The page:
Kore wa Zombie Desu Ka? – 4

That episode was definitely a giant bundle of WTF – in a good way. There were loads of moments that just made no sense at all, but when you factor in the mix of humor, development and surprise, it was a pretty successful package.

For starters, I enjoyed the “Hell’s Watchdog” character a lot – most especially when he want to drink the tea and spilled the entire cup trying to get it into his muzzle. He appears to have been little more than a plot device, but he served his function well – giving us some serious exposition on Yuu and leading Ayumu to confront his killer again. I did think it was kind of lame that a demon from Hell would be killed by a sword that couldn’t finish off a zombie, but there was explanation forthcoming for that. He did manage to spill the beans about the serial killer using the souls of the dead as sacrifices, as well as the fact that Yuu takes on the pain of whoever she heals.

The stoop chat between Yuu and Ayumu was probably the most emotional of the series so far. Yuu’s transition from stoic to tears was a bit too abrupt, but you could definitely feel the tragedy of her situation – her body is a vessel for incredibly powerful magics she can’t control. Even to speak can release that power with unknown consequences, and for someone so powerful she seems mighty fragile too. Ayumu as much as confesses to her and promises to protect her from anything – even nuclear missiles. But how about a… Detached black-and-blue-whale???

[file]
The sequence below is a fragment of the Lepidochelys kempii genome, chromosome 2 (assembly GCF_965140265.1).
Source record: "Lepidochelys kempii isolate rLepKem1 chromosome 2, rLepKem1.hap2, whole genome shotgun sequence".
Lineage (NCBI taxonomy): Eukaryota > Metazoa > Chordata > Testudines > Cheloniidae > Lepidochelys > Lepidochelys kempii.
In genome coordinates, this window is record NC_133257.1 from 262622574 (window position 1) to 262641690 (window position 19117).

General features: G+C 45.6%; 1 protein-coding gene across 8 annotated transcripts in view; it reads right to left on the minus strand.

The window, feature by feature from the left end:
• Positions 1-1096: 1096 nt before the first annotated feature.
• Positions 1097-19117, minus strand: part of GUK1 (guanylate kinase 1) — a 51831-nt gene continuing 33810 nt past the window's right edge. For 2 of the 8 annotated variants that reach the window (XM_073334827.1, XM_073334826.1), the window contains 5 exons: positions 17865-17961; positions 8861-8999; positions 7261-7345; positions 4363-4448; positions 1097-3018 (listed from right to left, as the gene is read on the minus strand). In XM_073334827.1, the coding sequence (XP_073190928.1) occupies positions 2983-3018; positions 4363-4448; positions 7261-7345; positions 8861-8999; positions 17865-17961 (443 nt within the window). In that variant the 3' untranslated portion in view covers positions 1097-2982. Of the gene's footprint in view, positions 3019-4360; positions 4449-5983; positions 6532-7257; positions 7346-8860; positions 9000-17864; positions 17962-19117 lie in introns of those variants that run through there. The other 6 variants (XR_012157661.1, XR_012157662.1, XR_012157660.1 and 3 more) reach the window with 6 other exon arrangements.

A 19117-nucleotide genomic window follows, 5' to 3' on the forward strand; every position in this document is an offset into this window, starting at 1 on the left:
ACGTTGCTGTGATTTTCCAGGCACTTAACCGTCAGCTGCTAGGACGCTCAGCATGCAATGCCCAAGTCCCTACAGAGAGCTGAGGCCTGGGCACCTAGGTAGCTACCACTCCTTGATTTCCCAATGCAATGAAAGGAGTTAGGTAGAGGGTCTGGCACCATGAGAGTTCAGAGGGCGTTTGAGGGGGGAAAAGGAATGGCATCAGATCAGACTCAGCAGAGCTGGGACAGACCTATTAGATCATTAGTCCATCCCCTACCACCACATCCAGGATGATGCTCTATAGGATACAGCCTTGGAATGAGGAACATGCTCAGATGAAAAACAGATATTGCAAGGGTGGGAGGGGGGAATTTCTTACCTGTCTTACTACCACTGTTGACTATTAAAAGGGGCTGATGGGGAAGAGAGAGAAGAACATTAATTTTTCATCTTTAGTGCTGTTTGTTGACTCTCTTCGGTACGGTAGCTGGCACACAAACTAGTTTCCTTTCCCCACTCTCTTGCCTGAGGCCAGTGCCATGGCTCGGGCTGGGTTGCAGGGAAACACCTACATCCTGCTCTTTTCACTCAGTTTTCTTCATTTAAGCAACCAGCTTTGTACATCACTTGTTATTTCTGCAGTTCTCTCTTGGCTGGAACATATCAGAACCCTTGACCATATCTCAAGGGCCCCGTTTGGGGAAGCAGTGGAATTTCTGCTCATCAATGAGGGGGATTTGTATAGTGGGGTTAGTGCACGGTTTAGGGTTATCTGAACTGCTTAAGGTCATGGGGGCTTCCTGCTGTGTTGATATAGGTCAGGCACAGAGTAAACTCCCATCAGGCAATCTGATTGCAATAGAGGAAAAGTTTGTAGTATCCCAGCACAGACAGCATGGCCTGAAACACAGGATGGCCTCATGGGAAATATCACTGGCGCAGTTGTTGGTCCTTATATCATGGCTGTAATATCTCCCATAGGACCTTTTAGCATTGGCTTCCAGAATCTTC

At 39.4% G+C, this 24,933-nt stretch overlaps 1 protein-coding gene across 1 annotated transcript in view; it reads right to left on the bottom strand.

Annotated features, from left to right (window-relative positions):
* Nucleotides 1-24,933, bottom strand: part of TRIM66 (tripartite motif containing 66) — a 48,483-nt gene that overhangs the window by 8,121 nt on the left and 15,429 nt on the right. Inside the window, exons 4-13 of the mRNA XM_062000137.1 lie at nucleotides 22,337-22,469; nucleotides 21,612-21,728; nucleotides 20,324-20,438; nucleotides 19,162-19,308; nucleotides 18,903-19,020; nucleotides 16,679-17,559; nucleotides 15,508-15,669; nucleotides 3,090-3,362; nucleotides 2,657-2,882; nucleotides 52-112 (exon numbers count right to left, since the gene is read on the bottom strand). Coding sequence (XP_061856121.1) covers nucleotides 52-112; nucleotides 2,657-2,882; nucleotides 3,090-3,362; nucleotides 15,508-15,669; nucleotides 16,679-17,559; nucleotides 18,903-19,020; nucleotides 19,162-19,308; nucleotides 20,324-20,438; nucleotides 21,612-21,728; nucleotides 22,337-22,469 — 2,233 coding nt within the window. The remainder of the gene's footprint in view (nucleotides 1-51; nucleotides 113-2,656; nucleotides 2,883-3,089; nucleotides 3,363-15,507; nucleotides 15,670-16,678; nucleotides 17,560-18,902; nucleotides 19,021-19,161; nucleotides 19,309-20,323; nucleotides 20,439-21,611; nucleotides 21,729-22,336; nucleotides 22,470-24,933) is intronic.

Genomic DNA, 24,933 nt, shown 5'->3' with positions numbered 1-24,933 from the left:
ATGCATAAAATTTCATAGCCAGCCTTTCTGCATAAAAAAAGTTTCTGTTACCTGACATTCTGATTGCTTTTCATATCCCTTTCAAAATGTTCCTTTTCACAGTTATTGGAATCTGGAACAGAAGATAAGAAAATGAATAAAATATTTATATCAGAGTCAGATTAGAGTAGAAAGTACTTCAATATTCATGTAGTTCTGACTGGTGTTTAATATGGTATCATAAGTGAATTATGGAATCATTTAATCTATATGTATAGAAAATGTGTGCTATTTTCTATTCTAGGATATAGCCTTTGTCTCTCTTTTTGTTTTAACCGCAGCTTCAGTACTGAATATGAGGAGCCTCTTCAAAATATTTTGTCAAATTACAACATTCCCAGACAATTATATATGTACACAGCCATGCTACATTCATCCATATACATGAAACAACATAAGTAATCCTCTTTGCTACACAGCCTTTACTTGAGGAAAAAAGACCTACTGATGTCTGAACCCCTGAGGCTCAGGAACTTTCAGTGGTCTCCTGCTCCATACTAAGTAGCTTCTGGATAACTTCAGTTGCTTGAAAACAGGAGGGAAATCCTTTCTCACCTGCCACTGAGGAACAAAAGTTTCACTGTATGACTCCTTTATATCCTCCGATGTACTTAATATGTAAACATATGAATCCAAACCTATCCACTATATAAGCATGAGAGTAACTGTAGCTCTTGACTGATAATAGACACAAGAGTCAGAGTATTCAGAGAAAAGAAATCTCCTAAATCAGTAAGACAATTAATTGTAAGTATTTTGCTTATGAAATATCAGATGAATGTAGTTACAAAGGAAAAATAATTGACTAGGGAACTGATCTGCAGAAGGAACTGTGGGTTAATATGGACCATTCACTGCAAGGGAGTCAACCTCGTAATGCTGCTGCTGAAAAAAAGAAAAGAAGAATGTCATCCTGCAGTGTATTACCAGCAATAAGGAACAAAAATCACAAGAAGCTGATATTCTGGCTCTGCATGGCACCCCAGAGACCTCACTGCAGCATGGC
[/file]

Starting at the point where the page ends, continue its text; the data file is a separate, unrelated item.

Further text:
Yessir, that megalo may have been the weirdest monster ever – a giant flying whale in a tuxedo vest and what the Hell he was doing there I still have no idea, but it was up to Sera and Mahou Shoujo Ayumu to kill him (mind you, there was no transition from the Ayumu/Yuu talk to this nonsense whatsoever). Ayumu does the full-on transformation thing again and ends up succeeding by going super-moe (“No, Ayumu – you mustn’t get any cuter!”) and launching a 1000% kick even as Sera invents knew ways to call him a piece of shit.

As I said, WTF… I really do enjoy the way this show switches between outrageous and serious, and has no fear whatsoever of going completely random and giving no explanations. Hell, just the Dyson Air Multiplier alone is more interesting that several series currently airing. It’s not high art, but there’s a subversive quality to the humor and a lingering sense of impending dread (as witness the surprise ending) that makes the show quite appealing.


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